The next year I helped organize a benefit for New Orleans street musicians. My group 15) ______________ at it and so did Brooklyn Roberts. Again, he played a terrific set of old-time blues on the piano. Again, he disappeared at the end of the set. He had come dressed in his usual period attire. But later when I spotted him sitting in the 16) ______________ a few rows away from me, he had changed into modern clothes and was wearing a floppy Gilligan style rag hat. I called to him, wanting to congratulate him on his great set. He 17) ______________ where he was and smiled in acknowledgement. Then he just turned away and pulled 18) ______________ his hat a little farther.

Years later, after I'd left New Orleans, I asked a friend about him. She told me that he had been 19) ______________ and killed for his money and his jacket. My friend told me she'd heard that he'd said to his assailants, "You wouldn't 20) ______________ me for my jacket, would you?" And they did. I made some other inquiries. All I ever found out was that he had been a well-liked coach, Coach Bob at the local Jewish 21) ______________ center. I still have his business card. In the four corners are floral ironwork designs and his name appears in capital letters in the center, Brooklyn Roberts. This is all I know about him.'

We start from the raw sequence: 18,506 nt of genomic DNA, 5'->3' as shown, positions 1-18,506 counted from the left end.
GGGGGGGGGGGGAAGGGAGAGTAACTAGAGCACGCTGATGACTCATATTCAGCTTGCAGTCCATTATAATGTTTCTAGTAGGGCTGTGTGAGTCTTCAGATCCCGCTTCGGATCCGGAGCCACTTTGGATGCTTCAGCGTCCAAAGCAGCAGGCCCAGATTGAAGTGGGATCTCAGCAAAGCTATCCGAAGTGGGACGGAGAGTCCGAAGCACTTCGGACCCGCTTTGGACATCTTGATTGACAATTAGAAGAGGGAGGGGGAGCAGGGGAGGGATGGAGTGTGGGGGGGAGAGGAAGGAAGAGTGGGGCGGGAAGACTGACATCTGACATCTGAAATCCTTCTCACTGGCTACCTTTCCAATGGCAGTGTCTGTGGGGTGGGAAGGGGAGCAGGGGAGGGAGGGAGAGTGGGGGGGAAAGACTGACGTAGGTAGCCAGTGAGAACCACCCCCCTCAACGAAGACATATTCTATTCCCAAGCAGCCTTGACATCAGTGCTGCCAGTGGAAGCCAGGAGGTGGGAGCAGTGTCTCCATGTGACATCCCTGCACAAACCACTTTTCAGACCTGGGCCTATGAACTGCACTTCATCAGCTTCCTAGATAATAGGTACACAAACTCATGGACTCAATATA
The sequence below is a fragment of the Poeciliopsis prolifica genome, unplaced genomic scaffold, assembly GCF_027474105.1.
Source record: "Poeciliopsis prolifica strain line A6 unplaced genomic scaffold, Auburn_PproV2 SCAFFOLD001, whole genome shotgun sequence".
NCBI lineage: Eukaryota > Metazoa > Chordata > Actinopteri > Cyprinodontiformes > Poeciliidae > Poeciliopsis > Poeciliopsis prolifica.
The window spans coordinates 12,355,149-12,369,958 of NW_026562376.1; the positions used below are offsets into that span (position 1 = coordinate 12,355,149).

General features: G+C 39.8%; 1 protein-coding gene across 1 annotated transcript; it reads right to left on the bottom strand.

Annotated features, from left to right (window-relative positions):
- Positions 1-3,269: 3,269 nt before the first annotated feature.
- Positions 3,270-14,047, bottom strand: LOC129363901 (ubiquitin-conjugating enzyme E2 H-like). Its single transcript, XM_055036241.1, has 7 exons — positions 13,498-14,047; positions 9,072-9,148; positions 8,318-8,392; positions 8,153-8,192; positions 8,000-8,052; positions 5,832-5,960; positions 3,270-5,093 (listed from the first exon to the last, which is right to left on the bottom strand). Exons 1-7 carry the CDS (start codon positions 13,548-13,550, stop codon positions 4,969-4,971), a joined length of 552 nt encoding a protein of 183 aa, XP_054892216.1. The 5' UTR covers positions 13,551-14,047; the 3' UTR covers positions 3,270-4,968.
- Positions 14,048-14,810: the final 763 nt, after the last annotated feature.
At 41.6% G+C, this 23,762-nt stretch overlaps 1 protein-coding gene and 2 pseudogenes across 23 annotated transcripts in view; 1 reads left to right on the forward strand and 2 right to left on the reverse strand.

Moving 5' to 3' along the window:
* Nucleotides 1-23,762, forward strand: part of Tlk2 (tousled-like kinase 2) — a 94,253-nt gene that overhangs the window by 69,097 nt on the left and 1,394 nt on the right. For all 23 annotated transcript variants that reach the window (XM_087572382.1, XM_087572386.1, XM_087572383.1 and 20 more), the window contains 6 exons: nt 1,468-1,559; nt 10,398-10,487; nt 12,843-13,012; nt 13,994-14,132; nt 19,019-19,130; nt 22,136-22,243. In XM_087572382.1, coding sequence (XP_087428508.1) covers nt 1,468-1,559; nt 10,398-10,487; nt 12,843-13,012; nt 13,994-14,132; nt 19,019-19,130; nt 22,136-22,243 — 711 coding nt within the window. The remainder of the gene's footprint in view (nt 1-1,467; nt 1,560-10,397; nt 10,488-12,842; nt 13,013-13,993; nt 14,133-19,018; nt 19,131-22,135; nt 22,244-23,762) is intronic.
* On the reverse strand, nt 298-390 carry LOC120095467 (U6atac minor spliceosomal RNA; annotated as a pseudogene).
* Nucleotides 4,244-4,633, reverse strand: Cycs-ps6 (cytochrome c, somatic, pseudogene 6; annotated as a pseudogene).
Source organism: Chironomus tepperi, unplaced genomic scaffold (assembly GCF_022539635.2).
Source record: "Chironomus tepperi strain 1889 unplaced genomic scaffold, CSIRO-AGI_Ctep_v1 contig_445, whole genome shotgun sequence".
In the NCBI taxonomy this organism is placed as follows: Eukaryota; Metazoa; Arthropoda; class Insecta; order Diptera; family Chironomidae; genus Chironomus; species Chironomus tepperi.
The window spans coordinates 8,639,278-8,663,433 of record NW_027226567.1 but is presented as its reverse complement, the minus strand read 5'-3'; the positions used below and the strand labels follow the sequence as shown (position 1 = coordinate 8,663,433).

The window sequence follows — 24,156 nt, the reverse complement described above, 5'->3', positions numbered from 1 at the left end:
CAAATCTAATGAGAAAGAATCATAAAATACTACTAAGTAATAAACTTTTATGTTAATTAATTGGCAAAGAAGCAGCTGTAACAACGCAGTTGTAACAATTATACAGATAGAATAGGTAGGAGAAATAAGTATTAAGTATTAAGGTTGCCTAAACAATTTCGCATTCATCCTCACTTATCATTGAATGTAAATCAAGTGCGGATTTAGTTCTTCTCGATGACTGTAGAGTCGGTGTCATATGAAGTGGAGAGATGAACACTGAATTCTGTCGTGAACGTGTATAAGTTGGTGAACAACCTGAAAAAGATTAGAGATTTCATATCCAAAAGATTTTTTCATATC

(--written by Adolf Lopez in New Orleans and read by Paul Auster for the National Story Project. )

Questions:

1. What kind of music did Brooklyn Roberts play? ______________________________________________________________________

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2. What did he always do after he finished playing his music?

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3. What kind of man was he? What happened to him finally?

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Check your answers here 

Vocabulary:

non-profit cooperative coffee house: a coffee shop that is managed by a group of people, not for money but for the community; non-profit = 非営利の; cooperative = 協同組合店

the eternal open mike: mike = microphone; the microphone is free for anyone to use, to play music or recite poetry; eternal = always

acoustic: not electric

be run out of: made to leave; be evicted; 立ち退かせさせる

hippie: young people in the 1960s and 70s who had long hair, wore colorful clothes and used marijuana and other drugs. ヒッピー(族)

hanging around: sit or stand, doing nothing; ぶらぶらする, 時間を浪費する

Things got there a little late: "things" means new things; fashions; the sentence means that New Orleans was behind times; old-fashioned

thriving: doing well; busy; have many customers; 栄えている

laborer: working person; worker, like in a factory; 労働者

polished: professional-like; not rough; 完ぺきな

rootsy: in the style of the original blues men; (特にアフリカ系米国人の)文化的伝統意識に根ざした

Robert Johnson tunes: songs from Robert Johnson; Robert Johnson was an African American blues player from the Mississippi Delta region of the south; very famous for his original style of blues

disappear: vanish; 見なくなる; here, the speaker means he would leave quickly without talking to anyone

benefit: a performance for no pay and all ticket sales' income goes to a charity

spiffily: fashionably